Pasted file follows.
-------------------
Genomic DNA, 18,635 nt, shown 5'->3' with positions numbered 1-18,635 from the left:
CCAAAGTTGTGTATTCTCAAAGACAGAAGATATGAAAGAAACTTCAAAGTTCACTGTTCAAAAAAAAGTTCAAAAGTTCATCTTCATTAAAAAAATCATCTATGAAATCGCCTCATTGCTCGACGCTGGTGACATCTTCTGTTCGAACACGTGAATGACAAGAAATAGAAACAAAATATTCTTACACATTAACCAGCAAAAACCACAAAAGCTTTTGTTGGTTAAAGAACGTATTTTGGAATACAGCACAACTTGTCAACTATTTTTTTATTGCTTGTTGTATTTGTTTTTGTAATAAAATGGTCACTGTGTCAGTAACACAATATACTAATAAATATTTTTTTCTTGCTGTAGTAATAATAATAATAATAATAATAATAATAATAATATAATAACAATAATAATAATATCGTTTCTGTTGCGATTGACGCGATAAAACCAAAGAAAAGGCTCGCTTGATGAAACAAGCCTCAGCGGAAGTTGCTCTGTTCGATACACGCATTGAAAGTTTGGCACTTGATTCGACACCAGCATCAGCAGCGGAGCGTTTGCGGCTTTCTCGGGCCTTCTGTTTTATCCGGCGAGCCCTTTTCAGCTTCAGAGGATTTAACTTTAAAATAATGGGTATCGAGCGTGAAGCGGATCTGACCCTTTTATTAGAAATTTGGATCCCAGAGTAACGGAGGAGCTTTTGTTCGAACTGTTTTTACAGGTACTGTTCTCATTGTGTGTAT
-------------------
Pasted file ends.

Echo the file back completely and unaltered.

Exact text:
Genomic DNA, 18,635 nt, shown 5'->3' with positions numbered 1-18,635 from the left:
CCAAAGTTGTGTATTCTCAAAGACAGAAGATATGAAAGAAACTTCAAAGTTCACTGTTCAAAAAAAAGTTCAAAAGTTCATCTTCATTAAAAAAATCATCTATGAAATCGCCTCATTGCTCGACGCTGGTGACATCTTCTGTTCGAACACGTGAATGACAAGAAATAGAAACAAAATATTCTTACACATTAACCAGCAAAAACCACAAAAGCTTTTGTTGGTTAAAGAACGTATTTTGGAATACAGCACAACTTGTCAACTATTTTTTTATTGCTTGTTGTATTTGTTTTTGTAATAAAATGGTCACTGTGTCAGTAACACAATATACTAATAAATATTTTTTTCTTGCTGTAGTAATAATAATAATAATAATAATAATAATAATAATATAATAACAATAATAATAATATCGTTTCTGTTGCGATTGACGCGATAAAACCAAAGAAAAGGCTCGCTTGATGAAACAAGCCTCAGCGGAAGTTGCTCTGTTCGATACACGCATTGAAAGTTTGGCACTTGATTCGACACCAGCATCAGCAGCGGAGCGTTTGCGGCTTTCTCGGGCCTTCTGTTTTATCCGGCGAGCCCTTTTCAGCTTCAGAGGATTTAACTTTAAAATAATGGGTATCGAGCGTGAAGCGGATCTGACCCTTTTATTAGAAATTTGGATCCCAGAGTAACGGAGGAGCTTTTGTTCGAACTGTTTTTACAGGTACTGTTCTCATTGTGTGTAT